4. Find the line that defines the interface type. E.g., for the first vNIC ethernet0.virtualDev = "e1000"
  5. Change e1000 to vmxnet3
  6. Save the file and exit.

Now you will have changed the virtual NIC device type without having to change the MAC address.

  • 1
    not so sure I'd be worried about the MAC address ... the only place it should come into play is on a specific DHCP lease, and those time-out after a while
    – warren
    Jan 13, 2014 at 18:00
  • 1
    @warren: It depends quite a lot on your infrastructure. In my case it was easier to do this than re-register the guests so their MACs would be allowed on the network. Sometimes switch ports could be MAC locked, sometimes reservations are in use. Sometimes it doesn't matter but sometimes it does and a good admin needs to know how different things work in different situations.
    – Scott Pack
    Jan 13, 2014 at 18:36
  • good point. In this case, that's not a concern, but I see how it could be :)
    – warren
    Jan 13, 2014 at 19:57
  • 1
    If you want to avoid ssh you can download the .vmx from browse datastore, edit it and upload.
    – JamesRyan
    Feb 7, 2014 at 15:23
  • 1
    Uncontested. The first rule of Internet advice is to pour out a bowl of salt. The second is to analyze it against your environment to see what actually makes sense. With a sufficiently advanced environment doing any host maintenance without vCLI is probably bad juju.
    – Scott Pack
    Feb 8, 2014 at 18:35

I don't think it's productive to suggest a PowerCLI or scripting solution to this question... Too many assumptions about the surrounding infrastructure for what's a 30-second manual fix.

The answer is that you really shouldn't change the type of adapter in-flight. The more accepted process is to remove the existing adapter and add a new adapter of the type you desire.

existing E1000 NIC attached to a VM enter image description here

remove the E1000 NIC enter image description here

add a new Network device
enter image description here

specify the type of adapter to be used in the new network device enter image description here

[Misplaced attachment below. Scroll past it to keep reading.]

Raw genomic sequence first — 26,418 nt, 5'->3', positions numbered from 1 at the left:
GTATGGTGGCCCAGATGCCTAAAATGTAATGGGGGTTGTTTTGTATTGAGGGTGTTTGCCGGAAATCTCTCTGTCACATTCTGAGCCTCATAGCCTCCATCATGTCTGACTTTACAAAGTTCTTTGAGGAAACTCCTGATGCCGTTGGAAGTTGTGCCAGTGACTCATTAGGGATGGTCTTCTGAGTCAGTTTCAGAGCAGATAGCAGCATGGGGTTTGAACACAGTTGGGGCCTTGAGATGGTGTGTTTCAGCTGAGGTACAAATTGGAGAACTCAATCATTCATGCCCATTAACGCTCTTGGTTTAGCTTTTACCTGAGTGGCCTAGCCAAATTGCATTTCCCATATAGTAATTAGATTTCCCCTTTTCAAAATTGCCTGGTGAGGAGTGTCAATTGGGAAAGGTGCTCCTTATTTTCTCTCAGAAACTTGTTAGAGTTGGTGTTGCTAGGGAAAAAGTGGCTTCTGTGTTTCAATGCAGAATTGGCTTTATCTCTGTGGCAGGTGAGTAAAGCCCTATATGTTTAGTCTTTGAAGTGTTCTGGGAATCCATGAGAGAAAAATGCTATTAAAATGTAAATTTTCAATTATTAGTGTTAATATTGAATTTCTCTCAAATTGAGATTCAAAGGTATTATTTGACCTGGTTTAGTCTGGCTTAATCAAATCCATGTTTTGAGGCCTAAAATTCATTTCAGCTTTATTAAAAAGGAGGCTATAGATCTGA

In your operating system, reconfigure network settings.

  • removing the old NIC and adding a new does not change the type directly - though it could be utilized. The drawback is that, at least on Linux, you then need to remove the old configs for eth0 (or eth<n>), because otherwise you just get the next sequential eth<n> assignment
    – warren
    Jan 13, 2014 at 17:59

You cannot change the type, but you can easily delete the unwanted type and add a new vNIC of the wanted type.

  • that's what I was thinking the answer would be. Oh well. Any idea why this is the case?
    – warren
    Jan 10, 2014 at 20:26
  • 2
    It's a GUI limitation. Evidently, you can do so via PowerCLI - see @jlehtinen's answer for details.
    – John
    Jan 10, 2014 at 20:30
  • 1
    @John: You also can do it in the GUI (at least on 5.1). The VM must be powered down and you must change the MAC.
    – Scott Pack
    Jan 11, 2014 at 2:03
  • @ScottPack - is that in the webui, or the vCenter client?
    – warren
    Jan 13, 2014 at 19:57
  • 1
    @warren: The webUI was introduced with 5.5. Which is fantastic because, from what I understand, it's only available through vCenter and many features are no longer available in the fat client. Really leaves all of us standalone users out in the cold.
    – Scott Pack
    Jan 14, 2014 at 12:50